26. Bicycling is a great full family and friends activity.
  27. Cycling is low impact on the body.
  28. Cycling is low impact on the environment
  29. Bicycling in your neighborhood is a great way to meet your neighbors and build community.
  30. Camaraderie of cyclists makes it a great way to meet a nice stranger with a similar interest.
  31. Bicyclist can ignore the highway traffic jam reports.
  32. Feel the satisfaction (liberation, freedom) of biking past a traffic jam in the bike lane.
  33. Predictable commute time.
  34. Easier parking.
  35. Cheaper parking.
  36. Leaving your car at home provide a parking space for someone less fortunate.
  37. If you are lazy, your bicycle provides door-to-door transport (you don't have to walk across a vast parking lot).
  38. Reduces the demand for new roads and paving the earth with asphalt and concrete.
  39. Reduces the demand for parking lots and paving the earth.
  40. Reduces energy consumption (see below).
  41. Reduces air pollution -- bicyclist emit few poisonous gases. A four mile bicycle trip keeps about 15 pounds of pollutants out of the air we breathe.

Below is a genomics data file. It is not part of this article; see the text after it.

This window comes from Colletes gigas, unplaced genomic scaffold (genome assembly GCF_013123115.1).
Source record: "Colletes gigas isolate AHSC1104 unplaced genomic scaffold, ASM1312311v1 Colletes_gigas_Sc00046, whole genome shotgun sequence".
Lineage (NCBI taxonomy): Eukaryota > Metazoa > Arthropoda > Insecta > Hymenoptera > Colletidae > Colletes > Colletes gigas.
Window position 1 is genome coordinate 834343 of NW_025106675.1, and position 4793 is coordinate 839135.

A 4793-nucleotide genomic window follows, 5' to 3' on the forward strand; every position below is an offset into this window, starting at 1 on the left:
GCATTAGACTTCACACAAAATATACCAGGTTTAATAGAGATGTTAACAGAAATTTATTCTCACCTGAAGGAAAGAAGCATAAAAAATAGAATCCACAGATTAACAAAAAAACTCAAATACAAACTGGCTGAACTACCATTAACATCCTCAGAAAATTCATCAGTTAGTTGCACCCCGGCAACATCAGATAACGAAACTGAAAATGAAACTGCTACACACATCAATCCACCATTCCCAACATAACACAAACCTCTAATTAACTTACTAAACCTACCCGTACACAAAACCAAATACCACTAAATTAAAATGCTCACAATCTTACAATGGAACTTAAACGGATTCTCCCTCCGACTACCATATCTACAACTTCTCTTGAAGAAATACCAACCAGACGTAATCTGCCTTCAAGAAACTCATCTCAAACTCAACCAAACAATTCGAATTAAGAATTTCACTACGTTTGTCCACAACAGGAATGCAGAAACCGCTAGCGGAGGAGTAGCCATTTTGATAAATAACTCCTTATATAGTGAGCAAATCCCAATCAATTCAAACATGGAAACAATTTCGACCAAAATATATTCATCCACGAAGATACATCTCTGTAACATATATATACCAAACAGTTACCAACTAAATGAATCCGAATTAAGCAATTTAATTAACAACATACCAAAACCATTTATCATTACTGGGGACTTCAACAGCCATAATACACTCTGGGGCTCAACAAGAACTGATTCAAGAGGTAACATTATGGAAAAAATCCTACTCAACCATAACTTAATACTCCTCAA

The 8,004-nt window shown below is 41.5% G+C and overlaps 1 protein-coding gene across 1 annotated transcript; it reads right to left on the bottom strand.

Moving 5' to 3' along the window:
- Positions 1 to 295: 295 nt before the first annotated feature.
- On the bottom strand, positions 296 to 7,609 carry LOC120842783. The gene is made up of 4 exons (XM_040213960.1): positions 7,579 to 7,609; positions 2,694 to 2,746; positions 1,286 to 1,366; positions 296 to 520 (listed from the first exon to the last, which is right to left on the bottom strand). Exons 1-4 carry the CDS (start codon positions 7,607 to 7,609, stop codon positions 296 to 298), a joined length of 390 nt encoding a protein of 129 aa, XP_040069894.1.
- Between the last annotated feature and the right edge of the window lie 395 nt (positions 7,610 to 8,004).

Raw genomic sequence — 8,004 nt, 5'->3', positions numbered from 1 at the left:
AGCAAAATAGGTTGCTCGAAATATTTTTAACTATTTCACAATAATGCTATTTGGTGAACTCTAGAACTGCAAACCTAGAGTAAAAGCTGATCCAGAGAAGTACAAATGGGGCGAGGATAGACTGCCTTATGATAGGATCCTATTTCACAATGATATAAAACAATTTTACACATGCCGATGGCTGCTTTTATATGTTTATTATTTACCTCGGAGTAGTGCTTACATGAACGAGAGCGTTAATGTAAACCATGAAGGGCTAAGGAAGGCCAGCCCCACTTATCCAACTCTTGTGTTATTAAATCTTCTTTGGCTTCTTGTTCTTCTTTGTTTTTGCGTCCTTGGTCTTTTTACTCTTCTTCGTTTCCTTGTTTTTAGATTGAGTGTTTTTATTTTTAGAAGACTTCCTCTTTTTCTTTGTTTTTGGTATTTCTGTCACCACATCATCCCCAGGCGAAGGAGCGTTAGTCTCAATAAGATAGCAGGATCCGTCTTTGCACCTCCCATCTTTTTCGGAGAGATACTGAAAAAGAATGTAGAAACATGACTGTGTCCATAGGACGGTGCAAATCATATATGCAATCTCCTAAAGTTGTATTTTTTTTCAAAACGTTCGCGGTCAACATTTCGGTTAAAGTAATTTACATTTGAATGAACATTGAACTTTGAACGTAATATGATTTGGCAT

42. Reduces greenhouse gas emissions.
  43. Reduces water pollution -- bikes don't drip brake fluid, anti-freeze, transmission fluid, toxic dust, etc.
  44. Reduces noise pollution -- even without a muffler bikes are quiet, creating a quieter community.
  45. Reduces road wear -- even if cyclist feel like they have the weight of the world on their shoulders.
  46. Reduces deforestation for planting of rubber plantations and bio-fuel crops, because bicycles use very little rubber and fuel/lubricants.
  47. Reduces crime -- a huge amount of crime is associated with access to motor vehicles.
  48. Reduces road kill and saves animals.
  49. Demonstrates a concern for the future -- walk (ride) your talk.
  50. Prevent and protest the sanctioned murder of innocent responsible citizens (homicide by motor-vehicle).
  51. Bikes small profile reduces congestion.
  52. Easy to vary your route by bicycle.
  53. Increased bike use generates bike facilities which increase property values.
  54. Bicycling gives you more fresh air than a sauna and you can still sweat and clean your pores
  55. Bike Commuting is a license to dress weird and still feel smug.
  56. Urban cycling keeps you humble.